Good day to all of you dear sweet farm followers! It has been a busy few months around here! We have a new A2/A2 mid sized Jersey calf growing like a weed! Her momma makes some rich milk for sure. Summer Thyme we believe lacerated her left rear teat with her dew claw several weeks back. At first we thought the poor calf (Zoe) was the guilty party but after reading some trusted organic Vet books the type of injury indicated dew claw. It is fly season! When she came in for milking one morning I thought I was going to have a heart attack. I said, Lord, this is beyond me! After He calmed my spirit down He gave me the courage to get to work cleaning it up and start the process of healing. Apparently it happened during the night so suturing it was out of the question. The swelling I understand would just cause the sutures to tear out. It was extremely painful for her so we quickly gave her some arnica and garlic tincture.That combination did the trick and she was a bit more comfortable. We then began rubbing some herbal infused olive oil on that quarter. We unfortunately could not milk her in that quarter at all without a potential injury to ourselves so we did the best we could. We are weeks down the road now and the laceration is completely healed but we do have some mastitis in that quarter. Thank God it is mild since the milk strains perfectly her CMT is barely reading a + 2 We are milking her twice daily and using some products from a company out of Pennsylvania called Synergy Animal Products. We expect a full recovery. Thankfully cows have an udder that keeps each quarter somewhat self contained. So mastitis in one quarter does not transfer to the other three unless you are sloppy and do not keep clean equipment. We milk that quarter totally separately and discard the milk. I cannot say enough about proper handling of raw milk. Milk as aseptically as you possibly can. Keep your cows clean and where they bed down as clean as you can. I have made myself a mini lab and I can now test my own milk for aerobic bacteria and coliforms. We do not sell raw milk as a certified dairy but we do want to make sure that our milk is a healthy and safe as possible. We work hard on our soil and do our best to strengthen our animals immune systems so they themselves can fight off any potential infections.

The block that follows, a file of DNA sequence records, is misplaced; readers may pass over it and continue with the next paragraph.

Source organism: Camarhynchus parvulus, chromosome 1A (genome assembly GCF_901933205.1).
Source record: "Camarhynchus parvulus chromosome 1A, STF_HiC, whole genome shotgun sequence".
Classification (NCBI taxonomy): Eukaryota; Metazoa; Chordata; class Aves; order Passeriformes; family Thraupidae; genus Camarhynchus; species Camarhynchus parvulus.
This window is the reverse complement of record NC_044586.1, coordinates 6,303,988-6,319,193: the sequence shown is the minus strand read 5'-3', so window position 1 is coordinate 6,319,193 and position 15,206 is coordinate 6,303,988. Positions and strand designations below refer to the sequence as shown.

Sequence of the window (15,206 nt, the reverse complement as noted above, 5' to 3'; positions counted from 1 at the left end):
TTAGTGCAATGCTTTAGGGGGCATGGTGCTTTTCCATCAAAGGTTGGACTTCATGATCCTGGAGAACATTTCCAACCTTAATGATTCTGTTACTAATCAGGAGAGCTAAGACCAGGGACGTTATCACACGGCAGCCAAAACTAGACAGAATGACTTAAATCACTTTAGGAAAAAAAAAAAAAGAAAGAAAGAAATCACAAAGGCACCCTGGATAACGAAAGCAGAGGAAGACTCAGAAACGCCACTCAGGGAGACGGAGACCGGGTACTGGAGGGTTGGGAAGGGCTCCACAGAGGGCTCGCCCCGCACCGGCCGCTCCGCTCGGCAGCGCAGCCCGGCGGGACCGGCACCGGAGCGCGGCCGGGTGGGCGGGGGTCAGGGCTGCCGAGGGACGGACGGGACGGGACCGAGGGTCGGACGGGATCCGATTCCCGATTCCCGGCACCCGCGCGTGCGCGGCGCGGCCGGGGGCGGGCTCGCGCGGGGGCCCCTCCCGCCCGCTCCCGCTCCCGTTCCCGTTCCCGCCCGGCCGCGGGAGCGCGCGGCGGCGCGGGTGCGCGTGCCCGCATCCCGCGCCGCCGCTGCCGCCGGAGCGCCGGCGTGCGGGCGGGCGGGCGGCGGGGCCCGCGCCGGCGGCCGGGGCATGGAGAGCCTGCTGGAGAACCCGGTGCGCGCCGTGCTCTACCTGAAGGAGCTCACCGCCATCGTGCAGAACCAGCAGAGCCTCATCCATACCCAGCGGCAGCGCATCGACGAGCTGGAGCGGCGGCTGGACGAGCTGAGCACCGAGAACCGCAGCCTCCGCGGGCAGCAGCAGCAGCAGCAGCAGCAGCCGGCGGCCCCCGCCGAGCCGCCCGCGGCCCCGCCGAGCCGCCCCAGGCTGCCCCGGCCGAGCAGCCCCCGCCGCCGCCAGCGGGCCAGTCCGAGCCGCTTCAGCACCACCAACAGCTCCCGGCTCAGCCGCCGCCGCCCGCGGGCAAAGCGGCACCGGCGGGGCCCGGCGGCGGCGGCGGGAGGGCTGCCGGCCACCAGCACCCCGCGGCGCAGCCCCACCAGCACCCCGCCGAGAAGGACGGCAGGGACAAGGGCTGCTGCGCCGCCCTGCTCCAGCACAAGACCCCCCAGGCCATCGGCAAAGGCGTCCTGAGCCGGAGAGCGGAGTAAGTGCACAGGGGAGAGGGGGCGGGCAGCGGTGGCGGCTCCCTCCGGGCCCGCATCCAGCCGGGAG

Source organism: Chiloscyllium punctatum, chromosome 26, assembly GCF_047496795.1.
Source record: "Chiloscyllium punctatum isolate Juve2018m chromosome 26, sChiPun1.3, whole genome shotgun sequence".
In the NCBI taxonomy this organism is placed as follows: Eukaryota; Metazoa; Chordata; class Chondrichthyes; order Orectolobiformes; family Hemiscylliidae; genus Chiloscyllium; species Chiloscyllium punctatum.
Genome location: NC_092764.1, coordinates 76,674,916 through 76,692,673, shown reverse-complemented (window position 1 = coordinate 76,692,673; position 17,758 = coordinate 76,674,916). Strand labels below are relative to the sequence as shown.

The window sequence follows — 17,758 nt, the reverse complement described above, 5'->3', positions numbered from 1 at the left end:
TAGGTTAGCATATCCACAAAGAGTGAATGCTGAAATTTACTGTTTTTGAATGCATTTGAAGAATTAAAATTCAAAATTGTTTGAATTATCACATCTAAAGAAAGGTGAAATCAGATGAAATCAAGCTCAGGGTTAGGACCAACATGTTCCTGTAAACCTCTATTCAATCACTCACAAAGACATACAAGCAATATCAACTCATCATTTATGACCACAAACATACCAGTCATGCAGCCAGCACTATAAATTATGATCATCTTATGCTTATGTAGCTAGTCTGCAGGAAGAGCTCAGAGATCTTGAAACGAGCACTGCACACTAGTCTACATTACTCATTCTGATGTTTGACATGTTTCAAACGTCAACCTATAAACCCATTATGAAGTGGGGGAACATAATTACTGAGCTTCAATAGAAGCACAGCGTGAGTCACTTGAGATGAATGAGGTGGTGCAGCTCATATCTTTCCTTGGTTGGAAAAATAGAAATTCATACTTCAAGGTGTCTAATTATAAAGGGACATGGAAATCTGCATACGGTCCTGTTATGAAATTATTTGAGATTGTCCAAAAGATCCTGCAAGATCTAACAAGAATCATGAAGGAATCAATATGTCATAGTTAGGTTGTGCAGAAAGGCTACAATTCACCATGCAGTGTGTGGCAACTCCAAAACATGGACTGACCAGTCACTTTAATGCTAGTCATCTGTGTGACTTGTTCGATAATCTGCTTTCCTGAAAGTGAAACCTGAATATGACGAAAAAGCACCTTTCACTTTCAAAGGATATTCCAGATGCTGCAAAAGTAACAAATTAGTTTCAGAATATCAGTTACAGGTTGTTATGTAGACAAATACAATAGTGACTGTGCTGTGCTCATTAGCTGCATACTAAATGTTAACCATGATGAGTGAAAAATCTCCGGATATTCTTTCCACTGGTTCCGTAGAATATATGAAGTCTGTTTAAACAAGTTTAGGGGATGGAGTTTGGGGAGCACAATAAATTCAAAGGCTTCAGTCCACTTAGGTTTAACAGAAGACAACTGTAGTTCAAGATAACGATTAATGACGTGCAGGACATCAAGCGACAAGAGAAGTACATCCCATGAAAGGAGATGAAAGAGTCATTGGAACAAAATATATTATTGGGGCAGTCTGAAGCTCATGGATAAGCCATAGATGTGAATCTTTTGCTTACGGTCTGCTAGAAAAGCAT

We have acquired some Narragansett turkeys! Yay! Three hens and two Toms. As well as three poults! We also have some Beltsville Small White turkey eggs in an incubator hopefully will hatch the first week of July. Also have some Silver Appleyard ducks eggs in another incubator due the hatch the second week of July. All of these poultry/water fowl breeds are very endangered. We hope to raise a few for our Thanksgiving table this year. Busy time here on the farm.
Last but not least we finally have a bee hive that survived the winter. It is getting so big we have to split it. I am so excited. we take a completely hands off approach to beekeeping. We check on them periodically but we use no treatments to keep them alive. We have plenty of pollinator friendly plants for them to thrive on and thankfully most of our neighbors garden organically. Lord willing we will be selling this farm before years end and relocating in the area to a place with much more pasture land and a lot less HOUSE. This beautiful old place just is too big for us. We need to downsize for sure and that is our prayer. We have a few sheep to sell so if any one is interested in a few Gulf Coast native sheep please email the farm. Enjoy your summer!